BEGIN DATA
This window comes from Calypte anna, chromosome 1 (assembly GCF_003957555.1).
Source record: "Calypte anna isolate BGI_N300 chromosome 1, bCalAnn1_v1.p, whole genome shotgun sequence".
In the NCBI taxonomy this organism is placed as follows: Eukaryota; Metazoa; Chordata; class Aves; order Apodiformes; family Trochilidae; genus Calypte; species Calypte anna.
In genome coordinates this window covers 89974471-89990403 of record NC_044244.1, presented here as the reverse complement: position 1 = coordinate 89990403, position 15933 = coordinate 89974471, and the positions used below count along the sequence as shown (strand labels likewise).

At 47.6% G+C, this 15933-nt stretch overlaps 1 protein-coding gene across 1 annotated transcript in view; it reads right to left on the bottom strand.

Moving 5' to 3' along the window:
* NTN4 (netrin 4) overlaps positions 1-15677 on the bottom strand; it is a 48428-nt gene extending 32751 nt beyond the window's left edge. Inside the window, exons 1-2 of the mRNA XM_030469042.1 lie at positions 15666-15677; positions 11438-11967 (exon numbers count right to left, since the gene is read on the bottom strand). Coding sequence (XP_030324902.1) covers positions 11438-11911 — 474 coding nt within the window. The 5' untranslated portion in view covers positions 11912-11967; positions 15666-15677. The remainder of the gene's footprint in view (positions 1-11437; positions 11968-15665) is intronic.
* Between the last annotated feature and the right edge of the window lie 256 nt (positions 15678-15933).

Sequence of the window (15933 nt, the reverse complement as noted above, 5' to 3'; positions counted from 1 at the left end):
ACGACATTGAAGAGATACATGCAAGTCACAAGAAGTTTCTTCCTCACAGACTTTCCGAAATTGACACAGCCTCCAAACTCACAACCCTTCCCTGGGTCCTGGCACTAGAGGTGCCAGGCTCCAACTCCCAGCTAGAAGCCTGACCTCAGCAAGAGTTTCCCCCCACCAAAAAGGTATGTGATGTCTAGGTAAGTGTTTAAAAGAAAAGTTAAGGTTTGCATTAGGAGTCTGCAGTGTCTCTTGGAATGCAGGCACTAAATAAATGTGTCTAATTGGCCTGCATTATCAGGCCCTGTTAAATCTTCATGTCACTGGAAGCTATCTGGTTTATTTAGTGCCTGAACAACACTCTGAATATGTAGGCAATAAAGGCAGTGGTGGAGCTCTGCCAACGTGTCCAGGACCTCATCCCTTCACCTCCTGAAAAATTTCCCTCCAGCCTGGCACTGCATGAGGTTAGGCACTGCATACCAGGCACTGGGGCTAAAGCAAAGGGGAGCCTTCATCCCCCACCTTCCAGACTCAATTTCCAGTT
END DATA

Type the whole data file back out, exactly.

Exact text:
This window comes from Calypte anna, chromosome 1 (assembly GCF_003957555.1).
Source record: "Calypte anna isolate BGI_N300 chromosome 1, bCalAnn1_v1.p, whole genome shotgun sequence".
In the NCBI taxonomy this organism is placed as follows: Eukaryota; Metazoa; Chordata; class Aves; order Apodiformes; family Trochilidae; genus Calypte; species Calypte anna.
In genome coordinates this window covers 89974471-89990403 of record NC_044244.1, presented here as the reverse complement: position 1 = coordinate 89990403, position 15933 = coordinate 89974471, and the positions used below count along the sequence as shown (strand labels likewise).

At 47.6% G+C, this 15933-nt stretch overlaps 1 protein-coding gene across 1 annotated transcript in view; it reads right to left on the bottom strand.

Moving 5' to 3' along the window:
* NTN4 (netrin 4) overlaps positions 1-15677 on the bottom strand; it is a 48428-nt gene extending 32751 nt beyond the window's left edge. Inside the window, exons 1-2 of the mRNA XM_030469042.1 lie at positions 15666-15677; positions 11438-11967 (exon numbers count right to left, since the gene is read on the bottom strand). Coding sequence (XP_030324902.1) covers positions 11438-11911 — 474 coding nt within the window. The 5' untranslated portion in view covers positions 11912-11967; positions 15666-15677. The remainder of the gene's footprint in view (positions 1-11437; positions 11968-15665) is intronic.
* Between the last annotated feature and the right edge of the window lie 256 nt (positions 15678-15933).

Sequence of the window (15933 nt, the reverse complement as noted above, 5' to 3'; positions counted from 1 at the left end):
ACGACATTGAAGAGATACATGCAAGTCACAAGAAGTTTCTTCCTCACAGACTTTCCGAAATTGACACAGCCTCCAAACTCACAACCCTTCCCTGGGTCCTGGCACTAGAGGTGCCAGGCTCCAACTCCCAGCTAGAAGCCTGACCTCAGCAAGAGTTTCCCCCCACCAAAAAGGTATGTGATGTCTAGGTAAGTGTTTAAAAGAAAAGTTAAGGTTTGCATTAGGAGTCTGCAGTGTCTCTTGGAATGCAGGCACTAAATAAATGTGTCTAATTGGCCTGCATTATCAGGCCCTGTTAAATCTTCATGTCACTGGAAGCTATCTGGTTTATTTAGTGCCTGAACAACACTCTGAATATGTAGGCAATAAAGGCAGTGGTGGAGCTCTGCCAACGTGTCCAGGACCTCATCCCTTCACCTCCTGAAAAATTTCCCTCCAGCCTGGCACTGCATGAGGTTAGGCACTGCATACCAGGCACTGGGGCTAAAGCAAAGGGGAGCCTTCATCCCCCACCTTCCAGACTCAATTTCCAGTT